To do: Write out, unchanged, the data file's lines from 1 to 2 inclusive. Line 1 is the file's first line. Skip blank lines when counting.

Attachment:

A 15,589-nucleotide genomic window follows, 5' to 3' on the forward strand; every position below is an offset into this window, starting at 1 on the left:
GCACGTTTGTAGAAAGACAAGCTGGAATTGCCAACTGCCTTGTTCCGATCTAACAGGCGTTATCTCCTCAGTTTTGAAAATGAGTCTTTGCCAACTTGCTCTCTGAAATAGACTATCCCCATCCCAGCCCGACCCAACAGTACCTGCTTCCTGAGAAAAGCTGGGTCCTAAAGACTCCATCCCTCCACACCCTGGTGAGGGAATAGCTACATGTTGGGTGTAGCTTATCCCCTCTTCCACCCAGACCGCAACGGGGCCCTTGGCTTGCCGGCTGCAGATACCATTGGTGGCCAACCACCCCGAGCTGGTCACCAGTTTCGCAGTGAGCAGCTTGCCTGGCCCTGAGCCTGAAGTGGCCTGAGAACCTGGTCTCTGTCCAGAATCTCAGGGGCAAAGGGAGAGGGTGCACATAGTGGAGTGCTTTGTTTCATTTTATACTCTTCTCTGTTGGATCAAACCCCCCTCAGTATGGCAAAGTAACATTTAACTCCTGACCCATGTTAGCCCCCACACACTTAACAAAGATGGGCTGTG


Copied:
A 15,589-nucleotide genomic window follows, 5' to 3' on the forward strand; every position below is an offset into this window, starting at 1 on the left:
GCACGTTTGTAGAAAGACAAGCTGGAATTGCCAACTGCCTTGTTCCGATCTAACAGGCGTTATCTCCTCAGTTTTGAAAATGAGTCTTTGCCAACTTGCTCTCTGAAATAGACTATCCCCATCCCAGCCCGACCCAACAGTACCTGCTTCCTGAGAAAAGCTGGGTCCTAAAGACTCCATCCCTCCACACCCTGGTGAGGGAATAGCTACATGTTGGGTGTAGCTTATCCCCTCTTCCACCCAGACCGCAACGGGGCCCTTGGCTTGCCGGCTGCAGATACCATTGGTGGCCAACCACCCCGAGCTGGTCACCAGTTTCGCAGTGAGCAGCTTGCCTGGCCCTGAGCCTGAAGTGGCCTGAGAACCTGGTCTCTGTCCAGAATCTCAGGGGCAAAGGGAGAGGGTGCACATAGTGGAGTGCTTTGTTTCATTTTATACTCTTCTCTGTTGGATCAAACCCCCCTCAGTATGGCAAAGTAACATTTAACTCCTGACCCATGTTAGCCCCCACACACTTAACAAAGATGGGCTGTG